Thursday, April 18, 2019

A Few Words About Everyone’s Favorite Subject

     I found this over at 90 Miles From Tyranny:

     It’s not perfectly correct, though the underlying sentiment is spot on. However, it makes a good introduction into the overall subject of taxation: why it’s done, what it’s supposed to fund, how it’s executed, and why Americans have come to hate even the mention of it.

1. The Why.

     The rationale for taxation is moderately complex, but comprehensible by anyone who can read English:

  1. There are things that must be done for the benefit of the entire polity.
  2. Those things must be paid for.
  3. However:
    • No one receives a sufficient individual benefit to volunteer to pay for them;
    • Anyone who avoids paying for them would get the benefit anyway.
  4. Therefore:
    • Payment must be made legally mandatory and enforced;
    • The government must determine the amount and perform collection and enforcement.

     Don’t yell at me. I didn’t come up with it. It’s the generally accepted rationale. It’s been the generally accepted rationale for centuries. It’s been called the “public goods” or “externalities” argument. It says nothing specific about what will be funded or how lavishly. Some fine minds, including those of Adam Smith and Milton Friedman, have defended that rationale as inescapable, and have devoted their subsequent attention to the omitted specifics.

     From this point forward, remember that a “rationale” is something employed in the service of rationalization: i.e., composing a post hoc justification for something you’ve already decided to do – something you’re determined to do regardless of any and all other considerations.

2. The What.

     What specific undertakings, as referenced in Item #1 above, “must” be paid for but “justify” taxation by the criteria listed under Item #3?

     Today in the Land of the Formerly Free, there are innumerable such activities and projects. No living man could list them all. And – drumroll, please – if we omit those things under the Departments of Defense, State, and Justice, only a vanishingly small percentage of Americans benefit, directly or otherwise, from any particular one of them.

     However, in aggregate, it is arguable that for any particular American, there’s a measurable chance that one or more of those activities and projects does bring him some benefits. Possibly it’s even a better-than-even-money chance. And that is the version of the Washington Monument Defense that protects the tax system. “It’s good for everybody! What’s that you say? You’re against it anyway? Very well then; we’ll eliminate your slice.”

     Columnist Russell Baker pinned this back in the Sixties, when income tax reform was being hotly discussed. As he put it, everyone is in favor of simplifying the tax code...with the exception of the portion upon which your personal calculations for survival are based.

3. The How.

     Taxation in pre-Enlightenment societies was conducted by the undisguised use of armed force. Soldiers went door-to-door raking in the loot, skimming off some portion, and toting the rest of it back to the King or the local fief holder. Taxation in modern societies is largely deemed “voluntary.” In the American system, you fork it over through “withholding,” and possibly in an annual “adjustment,” because if you fudge your busybody neighbor might tattle on you, after which the IRS will send armed men to your door and haul you off to live in a reinforced concrete box guarded by other armed men, who will shoot you if you try to leave.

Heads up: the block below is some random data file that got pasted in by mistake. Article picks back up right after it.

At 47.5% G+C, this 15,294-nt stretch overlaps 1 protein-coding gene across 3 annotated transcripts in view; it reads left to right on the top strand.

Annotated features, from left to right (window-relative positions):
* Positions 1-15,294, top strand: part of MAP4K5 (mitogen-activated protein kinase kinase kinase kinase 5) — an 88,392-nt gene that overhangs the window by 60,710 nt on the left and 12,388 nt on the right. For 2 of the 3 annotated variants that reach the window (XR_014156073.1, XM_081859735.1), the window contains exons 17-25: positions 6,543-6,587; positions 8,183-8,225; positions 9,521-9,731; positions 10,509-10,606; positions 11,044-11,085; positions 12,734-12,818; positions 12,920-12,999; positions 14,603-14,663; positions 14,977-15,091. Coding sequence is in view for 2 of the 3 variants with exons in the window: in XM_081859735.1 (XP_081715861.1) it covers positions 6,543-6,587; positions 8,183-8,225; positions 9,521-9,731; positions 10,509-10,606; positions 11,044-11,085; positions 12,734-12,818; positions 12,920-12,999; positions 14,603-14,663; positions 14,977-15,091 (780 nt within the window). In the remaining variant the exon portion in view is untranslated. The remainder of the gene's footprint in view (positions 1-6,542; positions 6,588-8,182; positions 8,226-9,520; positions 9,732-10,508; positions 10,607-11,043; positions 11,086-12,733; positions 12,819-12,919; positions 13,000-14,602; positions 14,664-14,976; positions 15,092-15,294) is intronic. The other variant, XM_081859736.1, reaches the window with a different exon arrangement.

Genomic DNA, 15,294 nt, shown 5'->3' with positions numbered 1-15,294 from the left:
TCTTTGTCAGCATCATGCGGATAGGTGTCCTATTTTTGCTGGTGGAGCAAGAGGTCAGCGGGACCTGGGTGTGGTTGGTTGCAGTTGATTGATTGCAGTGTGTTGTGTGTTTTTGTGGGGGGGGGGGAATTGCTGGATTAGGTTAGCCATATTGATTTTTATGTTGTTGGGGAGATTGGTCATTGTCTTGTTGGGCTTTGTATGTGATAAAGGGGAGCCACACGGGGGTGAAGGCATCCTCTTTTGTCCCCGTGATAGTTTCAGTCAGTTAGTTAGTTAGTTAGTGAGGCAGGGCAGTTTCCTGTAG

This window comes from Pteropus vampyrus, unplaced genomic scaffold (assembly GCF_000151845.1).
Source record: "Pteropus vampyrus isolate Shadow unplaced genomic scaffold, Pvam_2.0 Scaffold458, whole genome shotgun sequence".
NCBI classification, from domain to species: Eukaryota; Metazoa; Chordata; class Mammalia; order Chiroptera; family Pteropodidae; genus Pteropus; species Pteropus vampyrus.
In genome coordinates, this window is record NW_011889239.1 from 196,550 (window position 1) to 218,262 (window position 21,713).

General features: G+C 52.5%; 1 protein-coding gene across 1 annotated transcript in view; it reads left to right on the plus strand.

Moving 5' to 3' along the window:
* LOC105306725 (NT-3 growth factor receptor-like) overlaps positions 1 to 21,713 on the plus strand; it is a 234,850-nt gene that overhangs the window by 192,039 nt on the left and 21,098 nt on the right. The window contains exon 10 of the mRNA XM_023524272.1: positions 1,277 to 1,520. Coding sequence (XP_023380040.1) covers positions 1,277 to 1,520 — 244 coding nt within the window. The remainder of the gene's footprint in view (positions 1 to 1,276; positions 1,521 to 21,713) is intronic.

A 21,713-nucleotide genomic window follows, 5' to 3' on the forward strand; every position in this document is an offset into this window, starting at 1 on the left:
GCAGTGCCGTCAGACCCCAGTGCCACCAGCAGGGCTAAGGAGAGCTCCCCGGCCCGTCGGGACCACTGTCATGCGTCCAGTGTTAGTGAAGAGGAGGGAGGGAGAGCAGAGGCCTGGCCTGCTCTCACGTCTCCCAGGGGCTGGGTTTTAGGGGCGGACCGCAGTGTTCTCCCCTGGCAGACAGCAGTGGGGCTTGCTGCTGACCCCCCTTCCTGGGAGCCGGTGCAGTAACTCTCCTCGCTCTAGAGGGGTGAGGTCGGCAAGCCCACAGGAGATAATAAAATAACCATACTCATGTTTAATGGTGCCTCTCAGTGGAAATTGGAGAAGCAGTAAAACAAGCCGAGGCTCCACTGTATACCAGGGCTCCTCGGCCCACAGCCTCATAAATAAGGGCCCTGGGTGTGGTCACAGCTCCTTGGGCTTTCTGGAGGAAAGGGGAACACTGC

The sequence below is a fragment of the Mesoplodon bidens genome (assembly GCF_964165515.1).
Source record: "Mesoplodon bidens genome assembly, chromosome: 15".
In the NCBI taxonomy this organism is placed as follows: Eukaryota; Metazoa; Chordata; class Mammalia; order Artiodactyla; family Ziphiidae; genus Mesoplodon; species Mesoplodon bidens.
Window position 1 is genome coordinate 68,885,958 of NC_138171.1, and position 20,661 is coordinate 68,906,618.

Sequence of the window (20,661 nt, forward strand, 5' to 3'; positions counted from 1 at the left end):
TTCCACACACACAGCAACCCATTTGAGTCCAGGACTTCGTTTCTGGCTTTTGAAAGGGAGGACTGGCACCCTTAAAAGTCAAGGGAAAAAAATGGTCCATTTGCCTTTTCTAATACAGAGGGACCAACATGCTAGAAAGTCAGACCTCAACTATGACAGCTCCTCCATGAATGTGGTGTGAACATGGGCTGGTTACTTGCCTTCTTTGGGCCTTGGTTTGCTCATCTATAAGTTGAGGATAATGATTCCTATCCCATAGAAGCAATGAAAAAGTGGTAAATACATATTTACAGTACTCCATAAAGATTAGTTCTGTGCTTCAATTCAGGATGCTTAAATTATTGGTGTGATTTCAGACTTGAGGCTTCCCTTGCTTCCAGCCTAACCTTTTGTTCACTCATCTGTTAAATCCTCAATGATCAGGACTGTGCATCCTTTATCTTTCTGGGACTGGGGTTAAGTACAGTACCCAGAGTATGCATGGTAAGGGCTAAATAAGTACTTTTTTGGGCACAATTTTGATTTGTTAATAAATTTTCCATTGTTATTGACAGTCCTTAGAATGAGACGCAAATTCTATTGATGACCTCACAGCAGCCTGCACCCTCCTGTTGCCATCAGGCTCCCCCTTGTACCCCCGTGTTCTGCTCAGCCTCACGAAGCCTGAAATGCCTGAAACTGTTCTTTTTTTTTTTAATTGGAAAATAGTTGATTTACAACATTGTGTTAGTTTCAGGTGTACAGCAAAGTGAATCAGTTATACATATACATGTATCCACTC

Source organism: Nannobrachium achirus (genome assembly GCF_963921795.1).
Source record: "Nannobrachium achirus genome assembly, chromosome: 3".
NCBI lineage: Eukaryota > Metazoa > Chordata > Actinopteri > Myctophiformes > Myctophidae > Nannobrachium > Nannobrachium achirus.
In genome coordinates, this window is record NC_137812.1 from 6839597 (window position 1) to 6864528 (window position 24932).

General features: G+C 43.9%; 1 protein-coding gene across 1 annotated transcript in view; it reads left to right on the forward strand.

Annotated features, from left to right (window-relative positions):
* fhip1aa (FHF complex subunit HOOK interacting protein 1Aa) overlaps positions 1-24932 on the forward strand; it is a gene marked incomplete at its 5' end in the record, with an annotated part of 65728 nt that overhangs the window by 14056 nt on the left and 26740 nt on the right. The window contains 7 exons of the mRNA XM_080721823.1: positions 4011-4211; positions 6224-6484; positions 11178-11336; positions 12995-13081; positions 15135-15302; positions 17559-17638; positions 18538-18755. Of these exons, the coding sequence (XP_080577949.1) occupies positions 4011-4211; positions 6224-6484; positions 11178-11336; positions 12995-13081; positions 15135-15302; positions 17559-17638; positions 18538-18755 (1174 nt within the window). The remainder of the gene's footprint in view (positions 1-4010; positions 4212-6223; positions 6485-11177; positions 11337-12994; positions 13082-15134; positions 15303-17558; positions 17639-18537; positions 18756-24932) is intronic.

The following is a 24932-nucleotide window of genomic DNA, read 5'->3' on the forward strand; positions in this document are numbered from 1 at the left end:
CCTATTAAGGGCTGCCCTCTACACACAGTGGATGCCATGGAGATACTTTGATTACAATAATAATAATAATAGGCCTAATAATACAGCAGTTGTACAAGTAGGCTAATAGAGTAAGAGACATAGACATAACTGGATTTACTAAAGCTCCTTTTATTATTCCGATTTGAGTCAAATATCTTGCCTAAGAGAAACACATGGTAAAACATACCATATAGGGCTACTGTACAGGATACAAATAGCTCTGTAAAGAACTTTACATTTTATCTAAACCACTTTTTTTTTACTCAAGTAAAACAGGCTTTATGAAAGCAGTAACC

(Why, yes: I did have to send an “adjustment” to Washington this year. A rather large one, at that. However did you guess?)

4. The Hatred.

     The income tax has made more liars out of the American people than golf has. Even when you make a tax form out on the level, you don’t know when it’s through if you are a crook or a martyr. – Will Rogers

     America’s best beloved humorist has nailed it exactly. Everyone knows that taxation is excessive, that the burden is unequally distributed, and that special interests are cleaning up at our expense. Everyone knows that regardless of the legal and pseudo-ethical rationales taxation is indistinguishable from armed robbery. And everyone knows, especially between January 31 and April 15, that the great majority of us have become liars and fabulists in a despairing attempt to keep some of what we’ve earned.

     Why shouldn’t we hate it? It’s made us hate the sight of our pay stubs. It’s made us hate the nameless others who benefit from it. It’s made us hate a government that’s no more “of the people, for the people, and by the people” than any private-sector con job.

     Most terrifying of all, it’s made us hate ourselves.

     Our forebears failed to realize the danger. They were caught in the toils of envy, class animosities, and ersatz “progressivism,” as so many are even today. They failed to restrain the Omnipotent State when it was still within our power. Indeed, many of them cheered as they watched Leviathan burst its Constitutional chains.

     And here we are, in this year of Our Lord 2019, forking over ever more of our pittances to governments that do little more than fatten political insiders and ne’er-do-wells, and make us beg permission even to ply our various trades.

     Perhaps I’ll expand on this later. Just now it’s time for Mass.

1 comment:

Ragin' Dave said...

I would add that a hooker will give you fewer diseases. Or so I've read in books and such.